1940 The Infants are at the Girl Guide Hut (top of Old Mill Road) and the boys from the evacuated schools are at the Parish Hall. The girls and infants from the evacuated schools are included in the Denham School.


1940 September 9th – it has been decided that children will not go into air raid shelters unless local air activity is threatened. October 21st – Owing to the frequency of air raid warnings near 4pm, it has been decided to dismiss between 3.30pm and 4pm according to local conditions.


1945 May 8th – school closed for two days to celebrate VE Day



Was Denham bombed?


Yes, the map here taken from the records held in the Buckinghamshire Ardchives of Bucks County Council shows where Denham was hit. It is not claimed that the maps is 100% accurate since the records themselves may be imprecise but the map does indicate that the village's proximity to London, its aerodrome, the factories in Langley and the headquarters of Martin-Baker all contributed to Denham and its surroundings being a target,


Sir James Martin and the Martin-Baker Company


The headquarters of Martin-Baker have been sited in Higher Denham since 1929 in the area previously used as a camp for the 16th Battalion, described in our article on World War 1 earlier this month.


The Martin-Baker Aircraft Company was founded by Sir James Martin and Captain Valentine Baker in 1934. Sadly, Captain Baker was killed during a test flight in 1942. Two years later, Sir James Martin was invited by the Ministry of Aircraft Production to research the provision of a fighter aircraft with a means of escape. The idea of the ejector seat was pursued with the first live test in 1945, just too late for deployment during the war. The first pilot was saved in 1949 and since then a further 7,500 lives have been saved using this device.


Although too late for the war years, the company had created another device. This was the balloon cable cutting device for aircraft. It was Sir James Baker himself who designed the standard cable cutter for fitment to aircraft wings.


“The principle of the cable cutting experiments was to ensure that the flying cable was such that it made an angle of 45 degrees with the horizon. From the balloon a single cable was dangled vertically down with drogue parachutes attached and warning flags. The aircraft would deliberately fly into the cable and attempt to cut the cable using various methods such as hardened leading edges to the wing. It was eventually found that a small cable cutting chisel fired by an explosive bolt was the answer. As the wing hit the cable the aircraft slewed around and the cable would slide along the leading edge of the wing and enter a small notch in the wing. This would detonate a cartridge that would fire a hardened chisel and sever the cable in two. The pilot then was able to recover his aircraft from any stall. They were fitted to bomber wings to cut barrage balloon cables that were fitted to many aircraft. It is estimated that around 2,500 lives were saved and 500 aircraft.”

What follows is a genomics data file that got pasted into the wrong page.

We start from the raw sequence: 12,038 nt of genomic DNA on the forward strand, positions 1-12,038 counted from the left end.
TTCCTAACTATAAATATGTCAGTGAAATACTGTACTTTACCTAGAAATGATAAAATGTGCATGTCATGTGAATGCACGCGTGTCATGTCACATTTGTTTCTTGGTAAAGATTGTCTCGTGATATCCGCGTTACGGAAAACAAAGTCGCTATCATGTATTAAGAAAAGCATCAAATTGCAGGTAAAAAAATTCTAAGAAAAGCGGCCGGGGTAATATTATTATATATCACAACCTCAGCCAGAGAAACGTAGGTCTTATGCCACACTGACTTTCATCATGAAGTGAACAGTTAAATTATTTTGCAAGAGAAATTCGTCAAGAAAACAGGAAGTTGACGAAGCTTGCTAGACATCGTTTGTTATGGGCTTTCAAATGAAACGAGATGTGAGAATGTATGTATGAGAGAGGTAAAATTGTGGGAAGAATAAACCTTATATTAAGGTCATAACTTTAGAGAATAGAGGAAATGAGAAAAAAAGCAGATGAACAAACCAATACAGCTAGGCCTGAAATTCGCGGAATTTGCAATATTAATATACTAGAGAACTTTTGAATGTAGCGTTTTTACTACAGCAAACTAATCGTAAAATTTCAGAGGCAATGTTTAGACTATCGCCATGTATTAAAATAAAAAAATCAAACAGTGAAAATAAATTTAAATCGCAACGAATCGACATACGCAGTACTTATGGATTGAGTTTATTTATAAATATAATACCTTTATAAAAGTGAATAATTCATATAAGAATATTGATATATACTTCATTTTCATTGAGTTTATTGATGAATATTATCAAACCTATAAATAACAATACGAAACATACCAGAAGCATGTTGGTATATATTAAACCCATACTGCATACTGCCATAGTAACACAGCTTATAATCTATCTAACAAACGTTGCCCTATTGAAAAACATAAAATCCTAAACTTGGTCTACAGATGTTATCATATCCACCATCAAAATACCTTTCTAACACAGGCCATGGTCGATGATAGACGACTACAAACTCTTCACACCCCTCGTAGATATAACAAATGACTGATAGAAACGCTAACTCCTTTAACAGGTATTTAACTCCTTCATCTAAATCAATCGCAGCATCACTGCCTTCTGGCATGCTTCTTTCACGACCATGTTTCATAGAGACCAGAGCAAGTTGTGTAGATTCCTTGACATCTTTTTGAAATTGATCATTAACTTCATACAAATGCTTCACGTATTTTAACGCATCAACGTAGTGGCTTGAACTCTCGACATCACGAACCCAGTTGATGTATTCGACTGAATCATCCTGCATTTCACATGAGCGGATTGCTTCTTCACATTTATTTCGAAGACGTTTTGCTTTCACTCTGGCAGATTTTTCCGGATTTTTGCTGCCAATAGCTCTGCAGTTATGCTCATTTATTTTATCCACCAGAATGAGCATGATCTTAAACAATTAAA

For pictures of the cable cutter, head to the Martin Baker link in "Sources" below.



The film industry: Alexander Korda

Alexander Korda emigrated from Hungary, arriving in London in the early 1930s. He built the large film studio complex in Denham, lifting the state of the British film industry which was struggling at the time. He and his wife, the actress Merle Oberon were living in Hills House at the start of the war in September 1939, though she departed for America three weeks later to escape the situation.


Films were a vital tool in persuading America to help Europe. Some of Korda’s work was crucial. Korda was initially viewed with suspicion in the US as is evidenced by the US Senate's investigation of his role in making propaganda films, very much frowned on in the United States at the time. This was however shortly before the attack by te Japanese on the US naval base at Pearl Harbour in Hawaii, after which American public opinion really did change regarding intervention in the European war.


Korda attracted the attention of Sir Winston Churchill and more particularly that of his near neighbour at Denham Place Sir Robert Vansittart. A Senior Diplomat at the Foreign Office Sir Robert had by 1938 made himself unpopular in political circles by his repeated warnings about Adolf Hitler's intentions contrary to the then Government policy of appeasement. But his view that every effort must be made to stop Hitler were shared by Churchill who relied a great deal on Sir Robert's advice

Both Vansittart and Churchill liked films and realised their potential contribution to the war effort.


Within a few weeks after the outbreak of war Korda had produced ‘The Lion has Wings’. This film was not approved by Neville Chamberlain's government in 1939 and, though a commercial success it was not all that well received by the British public who viewed its blatant propaganda as rather simplistic. As it was clearly a propaganda film it was not at first sanctioned for showing in the US and when it was eventually shown in America it was given a preface that it was a British propaganda film to show what things were like in the countries that were at war. It is however known that Sir Robert Vansittart spoke well of the film and may well have encouraged its making so keen was he to tackle the removal of Hitler.


The Government with Churchill in the War Cabinet as First Lord of the Admiralty was soon persuaded of the importance of the film industry to a country at war. In May 1940, Korda was called to an urgent with the Minister of Information. It was decided that he should make a propaganda film in Hollywood where it would be less suspicious and indeed safer since Denham Studios took a direct hit during the Blitz bombing. The resulting film, ‘That Hamilton Woman’, was released in March 1941. Laurence Olivier was cast as Admiral Nelson and Vivien Leigh as his lover Emma Hamilton. Olivier’s memorable line was “you cannot make peace with dictators, you have to destroy them, wipe them out.” The International Churchill Society tells us that commentators described this as a sentence regularly used in speeches in 1941. Legend has it that Churchill wrote the line for Korda's film.